Since I am trying to become as sensitive as possible to feminist issues in all areas of life, the coolest fact I learned from the tour is Chicago is home to the tallest "woman-designed" building in the world. The Aqua Tower is quite stunning and was created by Jeanne Gang. It makes me really proud to know that her design is in “my” city.
Needless to say, I had architecture on the brain this morning as I perused npr.org, so when I came across the Pritzker Prize winners I had to take a closer look.
This year's winners are Japanese duo Kazuyo Sejima and Ryue Nishizawa, leaders of the firm SANAA. It is a historic win because only one other pair has ever been recognized together and only one other woman has been honored with the prestigious award.
Their work is beautiful. Their buildings are really pushing design into the future, not only challenging the world of building and structure, but also how we exist physically with one another. Everything they do has an airy, fluid, openness, which they say forces us to question the idea of public space vs. private space. Their aim in building housing projects in densely packed Tokyo is to disrupt how we currently live together with our neighbors. The theory is that acknowledging those around us helps us to accept each other for better coexistence.
|New Museum of Contemporary|
Art in NYC
All achievement aside, whenever a woman is rewarded for innovation it can’t be ignored she is probably one of the first of her gender to be recognized. This is true of Kazuyo. Zaha Hadid was the first woman to win the prize back in 2004, so this is still a fresh accomplishment for women. In fact, back in 1991, there was some controversy when Robert Venturi was chosen as the sole recipient and not his close contributor Denise Scott Brown. But maybe ’91 was just “too soon” for a female to make her mark in architecture.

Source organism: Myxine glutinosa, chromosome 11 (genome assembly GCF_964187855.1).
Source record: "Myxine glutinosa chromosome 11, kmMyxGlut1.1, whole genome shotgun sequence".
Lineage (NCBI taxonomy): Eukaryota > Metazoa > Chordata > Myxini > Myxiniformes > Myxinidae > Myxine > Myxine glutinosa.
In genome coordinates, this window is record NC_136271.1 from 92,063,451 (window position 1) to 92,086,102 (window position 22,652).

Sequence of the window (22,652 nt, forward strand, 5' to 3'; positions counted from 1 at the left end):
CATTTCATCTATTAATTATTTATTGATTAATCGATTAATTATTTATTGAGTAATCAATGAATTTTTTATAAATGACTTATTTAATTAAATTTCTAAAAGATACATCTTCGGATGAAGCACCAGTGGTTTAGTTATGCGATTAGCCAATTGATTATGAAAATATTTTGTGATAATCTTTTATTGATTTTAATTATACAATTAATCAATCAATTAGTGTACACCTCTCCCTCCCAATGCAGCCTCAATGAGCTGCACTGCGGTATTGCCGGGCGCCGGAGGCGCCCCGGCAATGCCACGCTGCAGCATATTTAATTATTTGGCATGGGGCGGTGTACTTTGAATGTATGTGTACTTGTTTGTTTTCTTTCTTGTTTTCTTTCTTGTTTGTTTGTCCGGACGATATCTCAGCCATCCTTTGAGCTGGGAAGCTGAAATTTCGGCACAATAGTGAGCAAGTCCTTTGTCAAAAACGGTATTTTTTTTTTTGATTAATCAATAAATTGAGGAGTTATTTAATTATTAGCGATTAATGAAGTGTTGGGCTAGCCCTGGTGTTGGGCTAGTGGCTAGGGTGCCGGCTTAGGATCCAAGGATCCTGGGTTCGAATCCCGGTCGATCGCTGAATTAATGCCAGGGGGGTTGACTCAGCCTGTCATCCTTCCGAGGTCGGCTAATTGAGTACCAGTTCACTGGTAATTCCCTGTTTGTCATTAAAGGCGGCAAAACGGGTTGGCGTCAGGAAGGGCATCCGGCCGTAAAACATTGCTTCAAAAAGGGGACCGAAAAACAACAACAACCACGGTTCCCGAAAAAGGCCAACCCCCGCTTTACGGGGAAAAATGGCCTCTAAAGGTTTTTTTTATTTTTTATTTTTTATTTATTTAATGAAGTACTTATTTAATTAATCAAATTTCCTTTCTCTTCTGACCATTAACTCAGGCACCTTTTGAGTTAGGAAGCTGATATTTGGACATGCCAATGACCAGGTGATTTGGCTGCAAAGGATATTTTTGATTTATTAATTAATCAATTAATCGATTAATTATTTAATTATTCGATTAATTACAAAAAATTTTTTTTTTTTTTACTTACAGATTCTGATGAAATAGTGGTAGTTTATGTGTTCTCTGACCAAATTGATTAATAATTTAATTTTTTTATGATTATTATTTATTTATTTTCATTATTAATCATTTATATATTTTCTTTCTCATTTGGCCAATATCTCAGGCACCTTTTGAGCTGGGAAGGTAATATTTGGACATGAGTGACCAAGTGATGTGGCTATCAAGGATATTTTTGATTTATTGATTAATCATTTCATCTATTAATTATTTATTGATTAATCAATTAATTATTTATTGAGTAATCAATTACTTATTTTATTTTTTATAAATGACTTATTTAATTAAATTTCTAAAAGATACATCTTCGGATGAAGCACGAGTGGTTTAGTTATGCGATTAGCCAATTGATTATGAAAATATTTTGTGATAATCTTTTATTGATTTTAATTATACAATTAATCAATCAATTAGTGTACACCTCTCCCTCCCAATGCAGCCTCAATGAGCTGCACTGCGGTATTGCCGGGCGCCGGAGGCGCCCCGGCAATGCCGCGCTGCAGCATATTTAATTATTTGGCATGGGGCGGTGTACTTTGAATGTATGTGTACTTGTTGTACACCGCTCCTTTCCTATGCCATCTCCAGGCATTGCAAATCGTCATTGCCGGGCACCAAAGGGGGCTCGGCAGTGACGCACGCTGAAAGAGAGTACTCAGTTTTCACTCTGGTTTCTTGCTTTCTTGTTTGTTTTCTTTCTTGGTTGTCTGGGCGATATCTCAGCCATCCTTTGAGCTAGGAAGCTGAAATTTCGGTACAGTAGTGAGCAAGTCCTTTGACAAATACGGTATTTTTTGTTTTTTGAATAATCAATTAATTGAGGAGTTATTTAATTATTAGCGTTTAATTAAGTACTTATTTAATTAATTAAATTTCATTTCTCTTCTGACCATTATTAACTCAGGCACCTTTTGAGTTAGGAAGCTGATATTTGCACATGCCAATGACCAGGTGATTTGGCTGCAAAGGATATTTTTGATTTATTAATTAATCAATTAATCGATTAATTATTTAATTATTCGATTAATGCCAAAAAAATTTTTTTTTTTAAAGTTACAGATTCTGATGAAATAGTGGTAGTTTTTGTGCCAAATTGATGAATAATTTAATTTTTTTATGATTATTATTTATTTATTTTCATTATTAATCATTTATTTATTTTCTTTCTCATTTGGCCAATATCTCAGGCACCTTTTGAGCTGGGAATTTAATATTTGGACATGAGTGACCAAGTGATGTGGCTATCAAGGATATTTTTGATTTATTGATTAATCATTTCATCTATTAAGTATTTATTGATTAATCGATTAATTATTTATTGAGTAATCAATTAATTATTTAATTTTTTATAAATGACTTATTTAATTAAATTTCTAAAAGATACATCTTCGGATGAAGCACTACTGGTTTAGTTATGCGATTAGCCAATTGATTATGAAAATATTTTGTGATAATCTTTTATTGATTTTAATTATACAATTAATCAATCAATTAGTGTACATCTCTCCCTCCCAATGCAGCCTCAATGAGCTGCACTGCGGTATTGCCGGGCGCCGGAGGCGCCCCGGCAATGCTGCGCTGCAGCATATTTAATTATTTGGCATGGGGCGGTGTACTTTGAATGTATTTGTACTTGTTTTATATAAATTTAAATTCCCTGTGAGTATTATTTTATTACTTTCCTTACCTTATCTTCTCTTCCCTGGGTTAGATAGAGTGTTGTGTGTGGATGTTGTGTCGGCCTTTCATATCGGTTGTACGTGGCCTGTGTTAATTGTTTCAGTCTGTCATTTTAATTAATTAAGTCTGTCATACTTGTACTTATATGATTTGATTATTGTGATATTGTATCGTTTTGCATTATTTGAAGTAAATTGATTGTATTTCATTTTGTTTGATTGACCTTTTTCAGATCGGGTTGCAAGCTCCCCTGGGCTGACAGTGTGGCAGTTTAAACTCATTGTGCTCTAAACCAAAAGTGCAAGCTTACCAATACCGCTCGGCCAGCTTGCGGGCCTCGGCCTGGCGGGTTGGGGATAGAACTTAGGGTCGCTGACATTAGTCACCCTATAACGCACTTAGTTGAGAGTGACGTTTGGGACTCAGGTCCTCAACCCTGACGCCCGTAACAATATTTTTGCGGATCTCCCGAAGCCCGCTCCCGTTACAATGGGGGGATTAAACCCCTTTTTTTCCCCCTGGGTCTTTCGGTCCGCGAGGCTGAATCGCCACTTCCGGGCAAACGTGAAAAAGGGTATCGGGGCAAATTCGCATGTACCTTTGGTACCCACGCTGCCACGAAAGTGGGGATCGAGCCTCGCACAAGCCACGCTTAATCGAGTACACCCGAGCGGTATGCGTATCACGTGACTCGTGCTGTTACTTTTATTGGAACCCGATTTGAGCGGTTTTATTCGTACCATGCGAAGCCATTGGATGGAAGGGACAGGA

Kazuyo has had an impressive career. She holds visiting professorships at both Tama Art University and Keio University in Tokyo and along with her partner, Nishizawa, has a professorship at Princeton University. She is regarded as a visionary by her peers. It is quite significant to note Nishizawa speaks of their partnership in high regard. He says in the NPR interview that he is constantly influenced by her.
When asked about how she perceives this award as a woman, she says simply gender should not be influence its direct meaning to her or anyone else. She hopes this will influence more women to pursue careers in architecture and design. Such a humble way to accept such a great honor. Especially in a field that has previously been dominated by men.
As I mentioned earlier, my goal to is become more sensitive to women’s issues in all areas of life and I have realized that the best way for me to do this is by reading up on as much feminist literature as possible. I thought I would share some sites that I frequent if anyone else is interested in doing the same. I find that the more I expose myself to, the more “awakenings” I have in my day to day life. An example of this is the tour yesterday and thinking about architecture through a feminist lens which led me to this post about Kazuyo.
http://www.feministing.com/ (more political with great links to other blogs and sites)
http://www.jezebel.com/ (more pop culture)
I also like to read Ms. Magazine, BUST Magazine, and BITCH Magazine for more articles pertaining to feminist culture. Everyone should read The Feminine Mystique by Betty Friedan, The Women’s Room by Marilyn French, and The Female Thing: Dirt, Sex, Envy, Vulnerability by Laura Kipnis.